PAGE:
I protagonisti di Elena di Troia sono Rufus Sewell nel ruolo di Agamennone (Amistad, A
knight’s tale
, Sense and sensibility); Stellan Sdkarsgard è Teseo (Breaking the waves,
Good Will hunting, The glass house
). Il giovane Paride è interpretato da Matthew Marsden
(Dale Sizemore in Black hawk down). Il marito di Elena, Menelao, è l’attore James Callis,
noto al pubblico italiano come uno dei protagonisti de Il diario di Bridget Jones.

Per Sienna Guillory (The time machine), Elena nel film, questo è il debutto in una
produzione televisiva americana. Infine Daniel Lapaine (Say you’ll be mine e la miniserie
tv Flipper) è il coraggioso Ettore. Daniel ai nostri microfoni ha dichiarato il suo amore per
l’Italia: infatti tutta la sua famiglia vive in Toscana.

Oltre ai protagonisti principali hanno collaborato alla realizzazione del film anche 6.000
comparse
, utili per le numerose e avvincenti scene di combattimento. Una curiosità: il
cast artistico è internazionale mentre il cast tecnico è costituito per l’80% da italiani,
dal trucco ai costumi, dai macchinisti alla sartoria.

Per costruire la città di Troia ci sono voluti ben 2 mesi e mezzo. Inoltre alcune
scenografie e alcuni costumi, costruiti in gomma e lattice, sono stati fabbricati a mano,
presi in affitto e, infine, ereditati da un’altra mega produzione internazionale: Giulio Cesare.

”La cosa straordinaria di questo film” ha detto ai nostri microfoni Judy Ritcher, supervisore
della produzione, “è che sono stati rispettati al massimo i tempi previsti della lavorazione
senza alcun intoppo e alcun ritardo”.

Ma la protagonista assoluta di Helen of Troy è Malta. Sull’isola è stato allestito un mega set cinematografico. Molti altri film sono stati girati a Malta: Il Gladiatore, Il Conte di Monte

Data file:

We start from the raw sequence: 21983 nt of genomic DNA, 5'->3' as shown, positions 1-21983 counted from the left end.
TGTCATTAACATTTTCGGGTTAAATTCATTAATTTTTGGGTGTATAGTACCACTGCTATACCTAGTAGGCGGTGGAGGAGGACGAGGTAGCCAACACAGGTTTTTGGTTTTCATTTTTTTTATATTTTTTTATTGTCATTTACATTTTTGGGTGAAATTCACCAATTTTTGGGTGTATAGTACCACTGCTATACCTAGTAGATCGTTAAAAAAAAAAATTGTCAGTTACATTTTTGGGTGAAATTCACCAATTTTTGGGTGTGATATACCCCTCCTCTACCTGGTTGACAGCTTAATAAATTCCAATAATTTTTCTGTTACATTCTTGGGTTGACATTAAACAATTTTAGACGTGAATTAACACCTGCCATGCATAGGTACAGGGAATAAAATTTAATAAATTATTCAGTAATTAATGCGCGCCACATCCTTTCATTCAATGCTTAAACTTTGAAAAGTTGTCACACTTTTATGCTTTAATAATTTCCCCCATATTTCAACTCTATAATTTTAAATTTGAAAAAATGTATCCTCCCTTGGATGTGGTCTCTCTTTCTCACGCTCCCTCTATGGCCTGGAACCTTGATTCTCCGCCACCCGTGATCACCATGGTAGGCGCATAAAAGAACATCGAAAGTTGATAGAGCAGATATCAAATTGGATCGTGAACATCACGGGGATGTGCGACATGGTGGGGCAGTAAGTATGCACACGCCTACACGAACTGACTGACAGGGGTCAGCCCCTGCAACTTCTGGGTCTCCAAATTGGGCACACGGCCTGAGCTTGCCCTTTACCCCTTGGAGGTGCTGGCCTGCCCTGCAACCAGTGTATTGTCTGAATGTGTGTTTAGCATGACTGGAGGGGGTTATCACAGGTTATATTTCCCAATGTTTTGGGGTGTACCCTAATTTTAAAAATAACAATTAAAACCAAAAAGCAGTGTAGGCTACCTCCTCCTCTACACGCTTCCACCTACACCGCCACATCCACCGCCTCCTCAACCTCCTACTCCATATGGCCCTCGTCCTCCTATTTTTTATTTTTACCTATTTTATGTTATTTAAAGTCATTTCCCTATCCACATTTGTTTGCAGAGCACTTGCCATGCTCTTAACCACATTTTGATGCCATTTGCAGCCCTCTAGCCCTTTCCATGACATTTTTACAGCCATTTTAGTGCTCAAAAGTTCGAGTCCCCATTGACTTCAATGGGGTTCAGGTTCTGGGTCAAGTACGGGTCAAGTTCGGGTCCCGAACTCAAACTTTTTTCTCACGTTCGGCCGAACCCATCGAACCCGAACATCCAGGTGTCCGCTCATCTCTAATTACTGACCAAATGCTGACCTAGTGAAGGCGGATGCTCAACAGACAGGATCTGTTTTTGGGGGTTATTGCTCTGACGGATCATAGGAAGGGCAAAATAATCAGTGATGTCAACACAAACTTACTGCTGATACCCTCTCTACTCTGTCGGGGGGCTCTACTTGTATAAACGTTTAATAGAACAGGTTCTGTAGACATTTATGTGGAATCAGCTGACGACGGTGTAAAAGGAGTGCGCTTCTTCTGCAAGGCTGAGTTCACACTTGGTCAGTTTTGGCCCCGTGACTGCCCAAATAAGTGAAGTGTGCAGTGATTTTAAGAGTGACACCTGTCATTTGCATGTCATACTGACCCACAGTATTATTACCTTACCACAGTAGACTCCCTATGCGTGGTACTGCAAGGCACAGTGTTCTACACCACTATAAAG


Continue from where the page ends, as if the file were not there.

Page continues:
Cristo
e Giulio Cesare.

“In realtà la scelta di Malta non è stata casuale”, ha dichiarato Michele Greco, production

manager che si è occupato anche di undici episodi della Bibbia e del nuovo Apocalisse in
onda a breve sul piccolo schermo, “per due motivi principali: anzitutto la politica culturale
maltese che ci ha supportati sin dall’inizio, dalla scelta delle location, e poi perché i costi
della lavorazione si abbattono almeno del 20% rispetto l’Italia”.

La produzione ha pensato davvero a tutto, in particolar modo, alla preparazione atletica
sia dei protagonisti maschili (sono molte le scene di combattimento) che degli stunt man
come Pascal e Janik (nella foto a destra). “Noi sostituiamo nelle sequenze più pericolose
Paride e Ettore”, ha dichiarato Pascal a Mol, “è stato un lavoro duro e faticoso perché
abbiamo impiegato ben due mesi per prepararci al meglio”.

Durante la nostra visita sul set, abbiamo potuto ammirare le affascinanti scenografie, curate
da Ino Bonello (Art Director) che ci ha anticipato: "Abbiamo ricostruito il modellino del mitico
cavallo di Troia in 18 metri circa di altezza, ma il suo ingresso nel film sarà trionfale!".

Gli arredamenti, ricostruiti fedelmente all'epoca dell'Iliade, sono stati curati dall’italiana Anna

Aglietto
. “Tutto sommato il mio lavoro non è stato molto faticoso perché ho avuto modo di
preparare tutto già molte settimane prima l’inizio delle riprese”, ha detto Anna a Mol.

Mediasetonline vi proporrà prossimamente interviste esclusive ai protagonisti e notizie inedite

e divertenti riguardanti la lavorazione di Elena di Troia.

 



English translation of the above article:

Backstage photos of Helen of Troy

Exclusive visit of Mediasetonline on the set of kolossal the Elena of Troy, in wave on the Mediaset nets in 2004

 

Mediasetonline has visited in preview the set American of Helen of Troy ( Elena of Troy ) , film directed from John Kent Harrison , produced from the Fuel Entertainment, distributed dall?americana Cable Entertainment and acquired from Mediatrade for l?Italia.

Barring accidents dell?ultima hour, the putting in wave in Italy is previewed in two heading in the 2004 at one Mediaset net still to define . The resumptions, that the 24 would have to finish september, are begun to July aim on the prepared cinematographic set to Malta.